Manufacturing Exemptions provide state sales and use tax exemptions to taxpayers who manufacture, fabricate or process tangible property for sale. The exemption generally applies to tangible personal property that becomes an ingredient or component of an item manufactured for sale, as well as taxable services performed on a manufactured product to make it more marketable. Natural gas/electricity exemptions require a “predominant use study” that shows that at least 50 percent of the electricity or natural gas consumed by the business is used directly in the manufacturing process. Manufacturing exemptions are administered by the State Comptroller of Public Accounts. For information about applying for these exemptions and a full explanation of what is and is not exempt, visit the Comptroller’s website.
Data, R&D and Relocation
Texas is ideally positioned for data center operations. The state is centrally located and has access to talented, experienced high tech workers. A data center exemption applies to state sales and use tax on certain items necessary and essential to the operation of a qualified data center. The exemption is for state sales tax only. Local sales taxes are due on purchases of these qualifying items. Qualification requirements and full details are available from the Comptroller of Public Accounts.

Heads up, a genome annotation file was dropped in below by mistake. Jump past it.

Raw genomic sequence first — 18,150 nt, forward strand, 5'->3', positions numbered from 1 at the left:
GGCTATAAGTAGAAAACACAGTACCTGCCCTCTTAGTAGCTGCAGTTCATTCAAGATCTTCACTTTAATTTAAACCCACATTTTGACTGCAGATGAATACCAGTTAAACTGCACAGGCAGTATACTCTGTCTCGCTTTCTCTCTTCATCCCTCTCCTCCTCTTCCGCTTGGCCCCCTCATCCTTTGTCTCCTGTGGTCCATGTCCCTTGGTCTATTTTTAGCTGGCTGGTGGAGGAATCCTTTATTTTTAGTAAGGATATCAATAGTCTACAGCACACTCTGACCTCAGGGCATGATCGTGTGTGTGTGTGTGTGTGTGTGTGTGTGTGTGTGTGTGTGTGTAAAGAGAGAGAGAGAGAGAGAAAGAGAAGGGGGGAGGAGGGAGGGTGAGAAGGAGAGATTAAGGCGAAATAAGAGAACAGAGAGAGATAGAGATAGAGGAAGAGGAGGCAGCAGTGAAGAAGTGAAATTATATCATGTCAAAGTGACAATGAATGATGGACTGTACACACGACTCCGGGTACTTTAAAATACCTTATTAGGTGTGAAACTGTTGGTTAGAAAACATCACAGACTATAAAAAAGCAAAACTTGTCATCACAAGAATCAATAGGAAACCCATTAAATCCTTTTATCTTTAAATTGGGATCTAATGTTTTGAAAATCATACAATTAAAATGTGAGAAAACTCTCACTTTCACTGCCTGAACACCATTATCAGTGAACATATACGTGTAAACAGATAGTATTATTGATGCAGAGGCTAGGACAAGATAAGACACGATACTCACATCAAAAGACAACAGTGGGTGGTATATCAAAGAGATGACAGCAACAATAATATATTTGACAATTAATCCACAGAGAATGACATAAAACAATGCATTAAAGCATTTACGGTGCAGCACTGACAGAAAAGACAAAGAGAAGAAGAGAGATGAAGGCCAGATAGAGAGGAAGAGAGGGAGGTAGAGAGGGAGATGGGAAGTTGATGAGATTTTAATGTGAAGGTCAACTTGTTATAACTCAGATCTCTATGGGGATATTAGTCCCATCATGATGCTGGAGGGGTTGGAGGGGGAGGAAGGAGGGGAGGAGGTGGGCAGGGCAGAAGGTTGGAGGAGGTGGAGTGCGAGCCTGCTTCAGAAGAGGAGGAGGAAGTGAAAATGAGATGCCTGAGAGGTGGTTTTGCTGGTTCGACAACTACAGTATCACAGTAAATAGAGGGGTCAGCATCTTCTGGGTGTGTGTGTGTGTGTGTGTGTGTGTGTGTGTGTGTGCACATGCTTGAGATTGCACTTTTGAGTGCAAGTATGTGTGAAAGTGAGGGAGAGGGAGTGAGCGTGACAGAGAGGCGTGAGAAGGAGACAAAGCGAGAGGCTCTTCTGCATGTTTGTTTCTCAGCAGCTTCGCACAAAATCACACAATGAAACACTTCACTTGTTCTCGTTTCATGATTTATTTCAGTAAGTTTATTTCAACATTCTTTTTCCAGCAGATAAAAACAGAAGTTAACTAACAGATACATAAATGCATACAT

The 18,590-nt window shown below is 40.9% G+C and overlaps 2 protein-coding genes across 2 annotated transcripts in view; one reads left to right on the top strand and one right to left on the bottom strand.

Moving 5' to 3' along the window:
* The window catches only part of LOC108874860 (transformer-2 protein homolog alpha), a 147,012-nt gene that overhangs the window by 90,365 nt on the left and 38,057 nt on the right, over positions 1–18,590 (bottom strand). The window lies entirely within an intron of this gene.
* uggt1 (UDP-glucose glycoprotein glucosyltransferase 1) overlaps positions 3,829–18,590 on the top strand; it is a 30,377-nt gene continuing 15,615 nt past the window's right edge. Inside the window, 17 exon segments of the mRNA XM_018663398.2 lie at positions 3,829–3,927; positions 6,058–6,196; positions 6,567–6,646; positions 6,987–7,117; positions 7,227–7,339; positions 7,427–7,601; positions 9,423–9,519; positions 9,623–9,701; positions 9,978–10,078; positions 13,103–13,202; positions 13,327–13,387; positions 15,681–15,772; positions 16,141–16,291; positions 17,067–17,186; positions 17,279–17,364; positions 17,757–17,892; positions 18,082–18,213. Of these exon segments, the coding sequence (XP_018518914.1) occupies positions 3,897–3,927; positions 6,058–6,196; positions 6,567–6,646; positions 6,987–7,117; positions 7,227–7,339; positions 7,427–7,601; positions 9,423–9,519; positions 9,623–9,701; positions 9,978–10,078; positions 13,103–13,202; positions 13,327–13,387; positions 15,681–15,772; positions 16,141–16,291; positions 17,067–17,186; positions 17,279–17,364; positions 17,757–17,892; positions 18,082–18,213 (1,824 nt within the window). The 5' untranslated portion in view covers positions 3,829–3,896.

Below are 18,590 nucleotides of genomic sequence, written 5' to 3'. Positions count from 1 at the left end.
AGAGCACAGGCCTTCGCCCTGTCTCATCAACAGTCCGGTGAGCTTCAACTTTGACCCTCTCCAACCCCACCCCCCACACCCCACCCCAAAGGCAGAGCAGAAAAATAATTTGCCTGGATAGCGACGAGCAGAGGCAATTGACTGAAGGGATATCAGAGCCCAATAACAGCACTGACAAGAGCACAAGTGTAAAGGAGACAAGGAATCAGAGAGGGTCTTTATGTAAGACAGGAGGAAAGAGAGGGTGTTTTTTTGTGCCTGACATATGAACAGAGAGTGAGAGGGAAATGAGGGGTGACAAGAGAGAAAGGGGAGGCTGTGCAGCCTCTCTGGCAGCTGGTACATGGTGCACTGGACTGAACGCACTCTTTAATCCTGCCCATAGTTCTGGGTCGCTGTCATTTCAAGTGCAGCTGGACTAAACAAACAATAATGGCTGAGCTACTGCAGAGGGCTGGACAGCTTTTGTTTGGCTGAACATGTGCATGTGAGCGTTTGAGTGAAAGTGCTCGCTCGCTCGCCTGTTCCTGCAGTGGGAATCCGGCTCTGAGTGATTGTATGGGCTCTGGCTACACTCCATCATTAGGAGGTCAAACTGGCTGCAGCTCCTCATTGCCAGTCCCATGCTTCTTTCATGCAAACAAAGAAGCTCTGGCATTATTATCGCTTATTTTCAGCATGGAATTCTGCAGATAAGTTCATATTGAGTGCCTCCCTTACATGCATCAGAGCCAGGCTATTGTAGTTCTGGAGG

Companies engaged in research and development activities can receive reductions in either applicable sales tax or franchise tax (not both). Certain qualifications apply. The R&D tax credit is administered through the Comptroller of Public Accounts. For more detailed information, click here.
A taxable entity may deduct relocation costs incurred in relocating the taxable entity’s main relocation costs incurred in relocating the taxable entity’s main office or other principal place of business to the State of Texas from another state or country. Certain qualifications apply. The deduction may not reduce apportioned margin below zero, and no carryover of unused deduction is allowed. For additional information, please click here:
Skills Development Fund
The Skills Development Fund is administered through the Texas Workforce Commission. A business, consortium of businesses, or trade union identifies a training need, and then partners with a public community or technical college to fill its specific needs. Businesses work with college partners to submit proposals, develop curricula, and conduct training.
The Skills Development Fund pays for the training, the college administers the grant, and businesses create new jobs and improve the skills of their current workers. A business, consortium of businesses, or trade union identifies a training need, and then partners with a public community or technical college to fill its specific needs. Businesses work with college partners to submit proposals, develop curricula, and conduct training.